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Classical Linear Regression

Introduction

Linear Regression is the most frequently used statistical and machine learning technique. It tries to put a straight line between feature variables \(X\) and label variable \(y\) that best fits the dataset. In mathematical term, it can be expressed as

\[ y=X\beta+\epsilon \tag{1.1} \]

where \(\beta\) is the parameter vector that includes the constant intercept term and exposure coefficients to each feature variable \(x\in X\).

Least Square (OLS) provides a closed-form estimation of coefficient \(\beta\) called normal equation given as follows:

\[ \hat{\beta} = (X^TX)^{-1}X^Ty \tag{1.2} \]

In the case of linear regression, it is also Maximinum Likelihood Estimation (MLE).

If you have difficulty viewing the formulas, right click on it and select Math Settings Math Renderer to switch to another format.

There are tons of materials about this topic in textbooks and online so I won't spill out more formulas. Let's look at the Python code illustration.

Simple Illustration

First let's generate a sample dataset and then solve for the coefficient via the Normal equation

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import numpy as np
import pandas as pd
import matplotlib.pyplot as plt

sample_size = 500
sigma_e = 3.0 # true value of parameter error sigma
random_num_generator = np.random.RandomState(0)
x = 10.0 * random_num_generator.rand(sample_size)
e = random_num_generator.normal(0, sigma_e, sample_size)
y = 1.0 + 2.0 * x + e # a = 1.0; b = 2.0; y = a + b*x
plt.scatter(x, y, color='blue')

# normal equation to estimate the model parameters
X = np.vstack((np.ones(sample_size), x)).T
params_closed_form = np.linalg.inv(X.T.dot(X)).dot(X.T).dot(y)
print('pamameters: %.7f, %.7f' %(params_closed_form[0], params_closed_form[1]))

The coefficient and intercept used to generate the dataset are 2.0 and 1.0. Then when we try to back out them from the dataset we get 2.0086851 and 0.6565181, respetively. This is within the confidence interval of regression statistics.

Nevertheless there is no need to solve for the coefficent directly, as the recommended way to do so in Python is through its sklearn package.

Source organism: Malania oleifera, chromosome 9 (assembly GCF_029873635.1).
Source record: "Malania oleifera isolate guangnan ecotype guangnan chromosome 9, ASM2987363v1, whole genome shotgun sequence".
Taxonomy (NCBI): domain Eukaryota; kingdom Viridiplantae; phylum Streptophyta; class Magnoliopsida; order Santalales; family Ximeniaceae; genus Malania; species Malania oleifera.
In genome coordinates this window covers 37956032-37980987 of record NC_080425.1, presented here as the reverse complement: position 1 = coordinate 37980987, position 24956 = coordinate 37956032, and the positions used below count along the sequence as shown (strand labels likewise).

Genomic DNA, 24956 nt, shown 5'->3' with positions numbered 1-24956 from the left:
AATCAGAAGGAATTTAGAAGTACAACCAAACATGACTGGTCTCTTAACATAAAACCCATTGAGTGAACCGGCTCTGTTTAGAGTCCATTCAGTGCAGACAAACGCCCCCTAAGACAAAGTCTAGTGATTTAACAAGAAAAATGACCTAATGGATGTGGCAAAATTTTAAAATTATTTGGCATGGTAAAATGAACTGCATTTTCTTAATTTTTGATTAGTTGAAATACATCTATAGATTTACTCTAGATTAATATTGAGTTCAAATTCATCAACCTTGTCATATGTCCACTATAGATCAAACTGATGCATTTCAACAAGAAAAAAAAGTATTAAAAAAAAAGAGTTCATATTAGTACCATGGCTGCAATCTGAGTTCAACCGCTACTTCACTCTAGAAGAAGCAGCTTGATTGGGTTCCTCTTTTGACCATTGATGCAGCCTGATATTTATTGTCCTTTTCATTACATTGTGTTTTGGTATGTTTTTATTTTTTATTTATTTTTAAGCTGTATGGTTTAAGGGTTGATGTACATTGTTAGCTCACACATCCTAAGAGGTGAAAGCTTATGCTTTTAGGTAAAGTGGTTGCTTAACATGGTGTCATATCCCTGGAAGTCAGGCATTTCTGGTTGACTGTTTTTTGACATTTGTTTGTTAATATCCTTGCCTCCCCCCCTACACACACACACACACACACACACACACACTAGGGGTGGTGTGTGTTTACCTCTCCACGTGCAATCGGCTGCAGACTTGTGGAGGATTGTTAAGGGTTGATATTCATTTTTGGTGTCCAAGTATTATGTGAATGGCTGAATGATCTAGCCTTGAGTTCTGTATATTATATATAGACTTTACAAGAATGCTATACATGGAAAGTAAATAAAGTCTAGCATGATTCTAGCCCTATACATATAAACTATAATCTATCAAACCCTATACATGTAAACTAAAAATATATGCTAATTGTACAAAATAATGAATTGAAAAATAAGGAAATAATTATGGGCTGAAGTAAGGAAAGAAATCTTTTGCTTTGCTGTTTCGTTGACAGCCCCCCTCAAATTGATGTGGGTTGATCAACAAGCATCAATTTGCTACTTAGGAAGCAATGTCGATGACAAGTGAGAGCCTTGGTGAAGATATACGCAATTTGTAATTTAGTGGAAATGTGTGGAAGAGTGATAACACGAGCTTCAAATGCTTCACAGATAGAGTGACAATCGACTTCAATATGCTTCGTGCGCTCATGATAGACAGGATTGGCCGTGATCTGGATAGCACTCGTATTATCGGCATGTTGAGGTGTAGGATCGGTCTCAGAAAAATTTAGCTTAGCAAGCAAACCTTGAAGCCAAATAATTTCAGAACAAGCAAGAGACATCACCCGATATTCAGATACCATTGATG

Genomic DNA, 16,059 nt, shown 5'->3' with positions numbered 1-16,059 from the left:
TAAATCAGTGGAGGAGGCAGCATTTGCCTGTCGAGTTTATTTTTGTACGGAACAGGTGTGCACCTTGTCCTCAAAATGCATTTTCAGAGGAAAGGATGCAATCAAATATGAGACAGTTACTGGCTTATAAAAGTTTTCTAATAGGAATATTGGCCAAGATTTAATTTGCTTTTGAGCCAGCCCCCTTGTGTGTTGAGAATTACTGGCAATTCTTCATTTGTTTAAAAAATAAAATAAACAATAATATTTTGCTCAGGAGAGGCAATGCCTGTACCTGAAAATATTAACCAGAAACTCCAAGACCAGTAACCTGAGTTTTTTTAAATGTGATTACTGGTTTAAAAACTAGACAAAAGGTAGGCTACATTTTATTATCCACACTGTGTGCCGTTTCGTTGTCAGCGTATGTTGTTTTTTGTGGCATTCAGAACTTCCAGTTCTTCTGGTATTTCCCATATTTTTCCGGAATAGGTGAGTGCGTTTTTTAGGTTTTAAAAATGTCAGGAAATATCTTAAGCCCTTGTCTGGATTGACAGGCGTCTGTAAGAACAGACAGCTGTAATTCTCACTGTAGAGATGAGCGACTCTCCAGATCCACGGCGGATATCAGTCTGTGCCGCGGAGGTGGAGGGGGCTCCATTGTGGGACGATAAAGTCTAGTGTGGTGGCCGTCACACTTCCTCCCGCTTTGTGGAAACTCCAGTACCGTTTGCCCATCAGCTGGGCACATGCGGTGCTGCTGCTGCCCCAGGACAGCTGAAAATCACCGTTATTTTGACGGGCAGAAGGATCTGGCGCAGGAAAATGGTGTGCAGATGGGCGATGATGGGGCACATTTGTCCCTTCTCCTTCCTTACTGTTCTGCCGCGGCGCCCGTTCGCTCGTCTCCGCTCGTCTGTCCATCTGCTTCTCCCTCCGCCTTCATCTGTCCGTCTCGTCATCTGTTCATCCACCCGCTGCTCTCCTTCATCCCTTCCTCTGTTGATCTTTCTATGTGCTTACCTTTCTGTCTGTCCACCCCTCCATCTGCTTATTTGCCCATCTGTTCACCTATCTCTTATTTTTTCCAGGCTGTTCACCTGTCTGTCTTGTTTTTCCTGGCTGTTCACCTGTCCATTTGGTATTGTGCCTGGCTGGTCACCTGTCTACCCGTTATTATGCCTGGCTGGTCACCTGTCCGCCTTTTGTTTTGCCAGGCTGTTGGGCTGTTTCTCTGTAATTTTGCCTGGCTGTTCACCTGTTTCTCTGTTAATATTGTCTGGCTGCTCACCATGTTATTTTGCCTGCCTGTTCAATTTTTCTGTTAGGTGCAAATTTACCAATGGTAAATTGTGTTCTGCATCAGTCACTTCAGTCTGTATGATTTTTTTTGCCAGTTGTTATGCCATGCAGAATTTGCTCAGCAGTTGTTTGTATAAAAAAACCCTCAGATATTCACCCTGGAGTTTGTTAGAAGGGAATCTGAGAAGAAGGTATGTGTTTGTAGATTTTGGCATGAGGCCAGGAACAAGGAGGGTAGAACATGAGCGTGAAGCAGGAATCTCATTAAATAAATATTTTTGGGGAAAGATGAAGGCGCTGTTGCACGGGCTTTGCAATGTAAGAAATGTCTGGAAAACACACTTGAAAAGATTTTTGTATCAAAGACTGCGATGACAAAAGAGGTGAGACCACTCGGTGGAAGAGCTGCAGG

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from sklearn.linear_model import LinearRegression
# The next two lines does the regression
lm_model = LinearRegression(copy_X=True, fit_intercept=True, normalize=False)
lm_model.fit(x.reshape(-1,1), y) # fit() expects 2D array
print('pamameters: %.7f, %.7f' %(lm_model.intercept_, lm_model.coef_))

# present the graph
xfit = np.linspace(0, 10, sample_size)
yfit = lm_model.predict(xfit.reshape(-1,1))
ytrue = 2.0 * xfit + 1.0 # we know the true value of slope and intercept
plt.scatter(x, y, color='blue')
plt.plot(xfit, yfit, color='red', label='fitted line', linewidth=3)
plt.plot(xfit, ytrue, color='green', label='true line', linewidth=3)
plt.legend()

# R-Square
r_square = lm_model.score(x.reshape(-1,1), y)
print('R-Square %.7f' %(r_square))

from scipy.stats.stats import pearsonr
# The square root of R-Square is correlation coefficient
print('Its square root is Pearson correlation coefficient: %.7f == %.7f' %(np.sqrt(r_square), pearsonr(x, y)[0]))

As you can see the true line and fitted line are hardly distingishable in the context of sample dataset. The R square indicates that 79.7% of the variability in y can be explained by x. Furthermore, in simple linear regression, its square root is Pearson correlation coefficient between \(x\) and \(y\), which shows 89% positive correlated.

Above is a quick introduction on linear regression, served as the starting point for more advanced topics in Machine Learning. Traditional topics such as multicollinearity, stepwise regression, generalized linear model, hierarchical linear model, and regularization methods such as lasso regression, ridge regression are not in my short-term plan. In next post we'll look at Beyesian Linear Regression.

Reference

DISCLAIMER: This post is for the purpose of research and backtest only. The author doesn't promise any future profits and doesn't take responsibility for any trading losses.